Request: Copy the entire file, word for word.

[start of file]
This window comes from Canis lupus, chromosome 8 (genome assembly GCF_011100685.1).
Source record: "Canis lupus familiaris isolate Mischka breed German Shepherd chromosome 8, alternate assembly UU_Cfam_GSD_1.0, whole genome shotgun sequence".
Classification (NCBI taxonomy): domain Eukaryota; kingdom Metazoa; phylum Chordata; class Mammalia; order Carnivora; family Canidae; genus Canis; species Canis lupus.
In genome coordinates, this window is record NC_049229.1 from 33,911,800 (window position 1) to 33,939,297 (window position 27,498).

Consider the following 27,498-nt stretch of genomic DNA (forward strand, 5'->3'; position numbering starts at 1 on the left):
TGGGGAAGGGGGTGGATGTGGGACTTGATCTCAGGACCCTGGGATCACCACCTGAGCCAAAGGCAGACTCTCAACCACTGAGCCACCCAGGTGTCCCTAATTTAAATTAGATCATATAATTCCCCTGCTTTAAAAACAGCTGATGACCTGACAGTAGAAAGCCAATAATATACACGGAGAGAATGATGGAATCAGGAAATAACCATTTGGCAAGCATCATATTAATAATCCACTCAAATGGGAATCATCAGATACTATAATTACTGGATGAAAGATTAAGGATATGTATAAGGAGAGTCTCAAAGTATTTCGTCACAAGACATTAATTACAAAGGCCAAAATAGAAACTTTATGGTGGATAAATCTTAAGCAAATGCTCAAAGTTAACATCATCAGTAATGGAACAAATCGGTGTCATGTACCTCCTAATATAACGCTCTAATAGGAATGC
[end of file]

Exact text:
This window comes from Canis lupus, chromosome 8 (genome assembly GCF_011100685.1).
Source record: "Canis lupus familiaris isolate Mischka breed German Shepherd chromosome 8, alternate assembly UU_Cfam_GSD_1.0, whole genome shotgun sequence".
Classification (NCBI taxonomy): domain Eukaryota; kingdom Metazoa; phylum Chordata; class Mammalia; order Carnivora; family Canidae; genus Canis; species Canis lupus.
In genome coordinates, this window is record NC_049229.1 from 33,911,800 (window position 1) to 33,939,297 (window position 27,498).

Consider the following 27,498-nt stretch of genomic DNA (forward strand, 5'->3'; position numbering starts at 1 on the left):
TGGGGAAGGGGGTGGATGTGGGACTTGATCTCAGGACCCTGGGATCACCACCTGAGCCAAAGGCAGACTCTCAACCACTGAGCCACCCAGGTGTCCCTAATTTAAATTAGATCATATAATTCCCCTGCTTTAAAAACAGCTGATGACCTGACAGTAGAAAGCCAATAATATACACGGAGAGAATGATGGAATCAGGAAATAACCATTTGGCAAGCATCATATTAATAATCCACTCAAATGGGAATCATCAGATACTATAATTACTGGATGAAAGATTAAGGATATGTATAAGGAGAGTCTCAAAGTATTTCGTCACAAGACATTAATTACAAAGGCCAAAATAGAAACTTTATGGTGGATAAATCTTAAGCAAATGCTCAAAGTTAACATCATCAGTAATGGAACAAATCGGTGTCATGTACCTCCTAATATAACGCTCTAATAGGAATGC